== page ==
INTERVIEWS / FEB. 17, 2015
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New Study Uncovers Extremely Bizarre Interview Questions


A 2014 study by Foosle found that over half of the employers they surveyed used ‘curveball’ interview questions to uncover a host of skills and attributes. (The study also found that male interviewers were more likely to use this technique than female ones).Tech companies in particular have a reputation for using bizarre interview techniques – but they are by no means alone. A recent survey by the Association of Accounting Technicians, which quizzed 2,000 adults on the questions they were asked by their interviewers, has shown that even accountants are given the same treatment. Read on for a glimpse of some of the questions (my top 10) unearthed by the study – they range from the comical to the surreal.

  1. Is a Jaffa Cake a cake or a biscuit?
  2. Are you a Corrie or an EastEnders fan?
  3. Who is your favourite Doctor Who?
  4. What would you do if the sun died out?
  5. Who would win in a fight: Superman or Batman?
  6. Was the book Frankenstein really about State control?
  7. Please do an improvisation of a film.
  8. How do you feel about blood sports?
  9. Do you like to sing in the bath?
  10. Build a tower of paper cups in one minute that would not fall down when you put water in the top cup.

The takeaway: there is method in the madness

If your initial response to these questions is “And your point is…?” you’re not alone. These googlies, these “curveballs” would be enough to have me scratching my head all the way into next year. So, I’m now grateful for all the extremely tough interview questions I have ever been asked – at least they were all relevant and related to my experience and employment history. Today, candidates have to expect the unexpected.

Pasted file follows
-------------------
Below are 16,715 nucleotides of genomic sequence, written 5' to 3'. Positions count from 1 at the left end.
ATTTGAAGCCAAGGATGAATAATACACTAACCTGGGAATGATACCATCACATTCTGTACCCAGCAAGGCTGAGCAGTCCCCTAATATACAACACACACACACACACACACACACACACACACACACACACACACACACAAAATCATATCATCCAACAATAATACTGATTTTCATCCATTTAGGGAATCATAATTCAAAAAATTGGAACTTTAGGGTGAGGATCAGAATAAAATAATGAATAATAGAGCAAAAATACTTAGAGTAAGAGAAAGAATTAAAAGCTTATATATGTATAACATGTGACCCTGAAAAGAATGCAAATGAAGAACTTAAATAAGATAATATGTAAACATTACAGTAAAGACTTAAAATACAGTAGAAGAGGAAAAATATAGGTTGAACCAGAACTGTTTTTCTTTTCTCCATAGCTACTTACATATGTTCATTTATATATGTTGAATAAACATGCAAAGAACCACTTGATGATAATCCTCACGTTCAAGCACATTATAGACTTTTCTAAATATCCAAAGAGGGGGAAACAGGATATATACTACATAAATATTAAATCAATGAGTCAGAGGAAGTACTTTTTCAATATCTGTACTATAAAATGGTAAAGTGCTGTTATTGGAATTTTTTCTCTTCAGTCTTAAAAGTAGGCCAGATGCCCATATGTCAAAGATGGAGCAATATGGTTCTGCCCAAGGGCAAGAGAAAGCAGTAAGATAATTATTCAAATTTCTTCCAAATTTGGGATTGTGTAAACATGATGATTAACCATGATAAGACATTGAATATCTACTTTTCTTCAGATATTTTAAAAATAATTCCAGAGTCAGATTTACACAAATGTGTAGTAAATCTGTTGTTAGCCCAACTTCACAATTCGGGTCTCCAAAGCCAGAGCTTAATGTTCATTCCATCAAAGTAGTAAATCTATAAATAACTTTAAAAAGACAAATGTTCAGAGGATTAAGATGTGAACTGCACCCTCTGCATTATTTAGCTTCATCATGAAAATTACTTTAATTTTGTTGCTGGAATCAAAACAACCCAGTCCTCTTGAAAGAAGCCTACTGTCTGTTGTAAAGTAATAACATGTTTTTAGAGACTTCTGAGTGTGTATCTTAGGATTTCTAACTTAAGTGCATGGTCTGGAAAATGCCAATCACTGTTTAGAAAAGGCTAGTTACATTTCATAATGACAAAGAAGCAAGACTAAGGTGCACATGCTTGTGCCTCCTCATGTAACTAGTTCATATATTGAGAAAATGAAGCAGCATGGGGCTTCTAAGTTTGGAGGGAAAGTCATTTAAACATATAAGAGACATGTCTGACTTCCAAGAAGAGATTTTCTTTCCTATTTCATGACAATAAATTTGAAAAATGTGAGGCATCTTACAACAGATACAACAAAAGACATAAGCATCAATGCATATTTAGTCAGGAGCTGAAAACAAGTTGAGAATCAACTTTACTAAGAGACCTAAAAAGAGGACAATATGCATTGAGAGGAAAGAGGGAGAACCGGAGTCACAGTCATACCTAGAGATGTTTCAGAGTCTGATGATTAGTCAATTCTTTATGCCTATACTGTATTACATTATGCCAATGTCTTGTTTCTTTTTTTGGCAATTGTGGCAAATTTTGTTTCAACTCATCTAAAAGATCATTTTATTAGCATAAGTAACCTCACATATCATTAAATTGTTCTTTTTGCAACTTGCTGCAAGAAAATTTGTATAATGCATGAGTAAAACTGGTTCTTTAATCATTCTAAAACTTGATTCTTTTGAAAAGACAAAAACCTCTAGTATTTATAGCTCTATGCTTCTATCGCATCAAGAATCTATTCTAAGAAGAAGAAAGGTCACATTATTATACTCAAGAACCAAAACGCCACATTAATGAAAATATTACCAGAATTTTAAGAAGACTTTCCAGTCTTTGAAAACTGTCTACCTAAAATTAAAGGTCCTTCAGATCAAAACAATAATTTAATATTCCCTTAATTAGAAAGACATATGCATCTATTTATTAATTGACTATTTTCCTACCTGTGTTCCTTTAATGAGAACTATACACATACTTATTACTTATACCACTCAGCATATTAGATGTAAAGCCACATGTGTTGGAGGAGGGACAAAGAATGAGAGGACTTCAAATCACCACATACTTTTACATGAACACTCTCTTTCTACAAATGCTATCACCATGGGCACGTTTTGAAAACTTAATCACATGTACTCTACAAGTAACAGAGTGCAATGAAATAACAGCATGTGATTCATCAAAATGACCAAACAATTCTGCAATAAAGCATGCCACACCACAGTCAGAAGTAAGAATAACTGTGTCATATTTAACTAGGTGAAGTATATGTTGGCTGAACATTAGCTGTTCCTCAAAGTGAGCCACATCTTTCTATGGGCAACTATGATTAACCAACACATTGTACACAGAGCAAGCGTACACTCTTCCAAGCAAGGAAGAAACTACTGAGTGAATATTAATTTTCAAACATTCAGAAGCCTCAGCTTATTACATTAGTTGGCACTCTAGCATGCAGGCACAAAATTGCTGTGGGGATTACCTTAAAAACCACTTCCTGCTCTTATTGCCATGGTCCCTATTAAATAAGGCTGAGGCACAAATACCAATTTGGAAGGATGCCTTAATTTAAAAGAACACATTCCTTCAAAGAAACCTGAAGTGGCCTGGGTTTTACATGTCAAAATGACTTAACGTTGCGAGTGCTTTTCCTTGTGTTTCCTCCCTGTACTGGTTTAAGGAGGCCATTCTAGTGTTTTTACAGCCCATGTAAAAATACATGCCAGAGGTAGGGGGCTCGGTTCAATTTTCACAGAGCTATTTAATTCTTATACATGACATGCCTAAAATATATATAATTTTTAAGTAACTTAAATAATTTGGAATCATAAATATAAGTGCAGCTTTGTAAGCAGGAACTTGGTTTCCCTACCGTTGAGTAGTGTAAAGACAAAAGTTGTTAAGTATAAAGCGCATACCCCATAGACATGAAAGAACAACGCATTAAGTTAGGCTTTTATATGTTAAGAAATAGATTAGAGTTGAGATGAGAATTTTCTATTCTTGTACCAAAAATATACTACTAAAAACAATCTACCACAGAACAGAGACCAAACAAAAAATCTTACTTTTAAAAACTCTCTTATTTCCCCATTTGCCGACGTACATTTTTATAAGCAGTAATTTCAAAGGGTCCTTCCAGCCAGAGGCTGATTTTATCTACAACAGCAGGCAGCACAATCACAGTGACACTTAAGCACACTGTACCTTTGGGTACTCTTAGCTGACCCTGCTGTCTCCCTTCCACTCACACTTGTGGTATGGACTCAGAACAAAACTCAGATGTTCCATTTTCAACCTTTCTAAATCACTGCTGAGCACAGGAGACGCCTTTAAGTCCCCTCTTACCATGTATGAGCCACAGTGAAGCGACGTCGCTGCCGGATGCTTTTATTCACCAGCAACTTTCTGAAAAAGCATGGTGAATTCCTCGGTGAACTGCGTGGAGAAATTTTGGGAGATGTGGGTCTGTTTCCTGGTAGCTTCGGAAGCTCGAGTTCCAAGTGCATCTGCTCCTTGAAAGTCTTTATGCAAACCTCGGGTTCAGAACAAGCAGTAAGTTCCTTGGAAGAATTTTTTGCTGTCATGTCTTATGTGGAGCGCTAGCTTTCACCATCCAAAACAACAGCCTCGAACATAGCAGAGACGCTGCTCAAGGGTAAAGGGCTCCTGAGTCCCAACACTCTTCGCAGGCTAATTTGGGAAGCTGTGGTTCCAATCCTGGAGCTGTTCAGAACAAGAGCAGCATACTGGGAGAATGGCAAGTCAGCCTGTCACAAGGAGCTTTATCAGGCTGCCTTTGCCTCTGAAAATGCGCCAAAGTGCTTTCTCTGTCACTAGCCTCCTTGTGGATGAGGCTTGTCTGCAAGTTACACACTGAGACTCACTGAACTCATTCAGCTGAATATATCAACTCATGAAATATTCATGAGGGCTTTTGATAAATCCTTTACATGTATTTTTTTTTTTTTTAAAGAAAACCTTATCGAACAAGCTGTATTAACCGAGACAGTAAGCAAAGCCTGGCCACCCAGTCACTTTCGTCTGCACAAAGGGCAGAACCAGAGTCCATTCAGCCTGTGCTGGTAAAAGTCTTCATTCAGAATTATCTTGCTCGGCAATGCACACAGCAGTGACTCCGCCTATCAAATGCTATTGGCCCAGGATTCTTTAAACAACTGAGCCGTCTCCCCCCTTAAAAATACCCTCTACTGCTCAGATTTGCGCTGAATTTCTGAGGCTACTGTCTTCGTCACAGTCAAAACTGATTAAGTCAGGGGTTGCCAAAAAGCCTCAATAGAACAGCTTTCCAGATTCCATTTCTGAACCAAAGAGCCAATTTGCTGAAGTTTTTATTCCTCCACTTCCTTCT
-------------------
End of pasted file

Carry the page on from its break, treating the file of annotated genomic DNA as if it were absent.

There is method in the madness of these questions, according to Alistair Rennie, the managing director at job website Foosle, as he suggests in his article for The Guardian. According to Rennie, these questions are designed to test traits such as flexibility, creativity and logical thinking. Interviewers are not expecting candidates to have ‘the right answer’ (phew!); they are, however, seeking an insight into a candidate’s thought process and how they articulate their responses.

Where to go from here

As it’s pretty much impossible to know which questions you will be asked during an interview, it’s important to expect the unexpected. And the good news is that there are ways to be prepared for ‘curveball’ questions: the aforementioned Foosle has devised an ingenious Curveball Question Generator which will fire a range of curveball questions at you to help you get used to “thinking on your feet.”

It’s worth having a go, not least to test your own reactions. If you do use the question generator, please let me know what you think about it. Moreover, if you’ve been on the wrong end of interview curveballs, why not share the questions with our readers? I’m sure they’d love to know the questions you were asked – and the more bizarre the questions, the better.

See also: How to Answer, "What Can You Do for Us That the Other Candidates Can’t?"

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